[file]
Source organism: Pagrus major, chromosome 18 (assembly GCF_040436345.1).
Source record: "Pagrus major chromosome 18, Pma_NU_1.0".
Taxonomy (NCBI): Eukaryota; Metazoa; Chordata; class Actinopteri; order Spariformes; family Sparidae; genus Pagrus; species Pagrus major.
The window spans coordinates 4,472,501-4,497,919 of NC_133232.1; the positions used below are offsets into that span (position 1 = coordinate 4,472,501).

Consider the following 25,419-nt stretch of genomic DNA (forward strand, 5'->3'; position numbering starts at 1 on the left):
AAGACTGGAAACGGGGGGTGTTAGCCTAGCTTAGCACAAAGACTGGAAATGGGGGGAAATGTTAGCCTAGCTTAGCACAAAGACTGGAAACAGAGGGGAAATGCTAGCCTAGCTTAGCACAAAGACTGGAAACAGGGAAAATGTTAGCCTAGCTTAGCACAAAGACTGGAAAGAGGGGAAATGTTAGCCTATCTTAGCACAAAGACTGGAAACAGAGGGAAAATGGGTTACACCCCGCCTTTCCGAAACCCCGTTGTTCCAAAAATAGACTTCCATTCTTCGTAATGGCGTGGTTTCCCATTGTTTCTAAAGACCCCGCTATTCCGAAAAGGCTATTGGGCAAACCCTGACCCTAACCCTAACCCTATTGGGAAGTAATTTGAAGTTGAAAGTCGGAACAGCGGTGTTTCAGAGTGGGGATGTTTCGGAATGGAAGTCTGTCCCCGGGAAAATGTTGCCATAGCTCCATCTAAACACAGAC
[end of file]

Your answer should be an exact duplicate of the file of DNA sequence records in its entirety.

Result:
Source organism: Pagrus major, chromosome 18 (assembly GCF_040436345.1).
Source record: "Pagrus major chromosome 18, Pma_NU_1.0".
Taxonomy (NCBI): Eukaryota; Metazoa; Chordata; class Actinopteri; order Spariformes; family Sparidae; genus Pagrus; species Pagrus major.
The window spans coordinates 4,472,501-4,497,919 of NC_133232.1; the positions used below are offsets into that span (position 1 = coordinate 4,472,501).

Consider the following 25,419-nt stretch of genomic DNA (forward strand, 5'->3'; position numbering starts at 1 on the left):
AAGACTGGAAACGGGGGGTGTTAGCCTAGCTTAGCACAAAGACTGGAAATGGGGGGAAATGTTAGCCTAGCTTAGCACAAAGACTGGAAACAGAGGGGAAATGCTAGCCTAGCTTAGCACAAAGACTGGAAACAGGGAAAATGTTAGCCTAGCTTAGCACAAAGACTGGAAAGAGGGGAAATGTTAGCCTATCTTAGCACAAAGACTGGAAACAGAGGGAAAATGGGTTACACCCCGCCTTTCCGAAACCCCGTTGTTCCAAAAATAGACTTCCATTCTTCGTAATGGCGTGGTTTCCCATTGTTTCTAAAGACCCCGCTATTCCGAAAAGGCTATTGGGCAAACCCTGACCCTAACCCTAACCCTATTGGGAAGTAATTTGAAGTTGAAAGTCGGAACAGCGGTGTTTCAGAGTGGGGATGTTTCGGAATGGAAGTCTGTCCCCGGGAAAATGTTGCCATAGCTCCATCTAAACACAGAC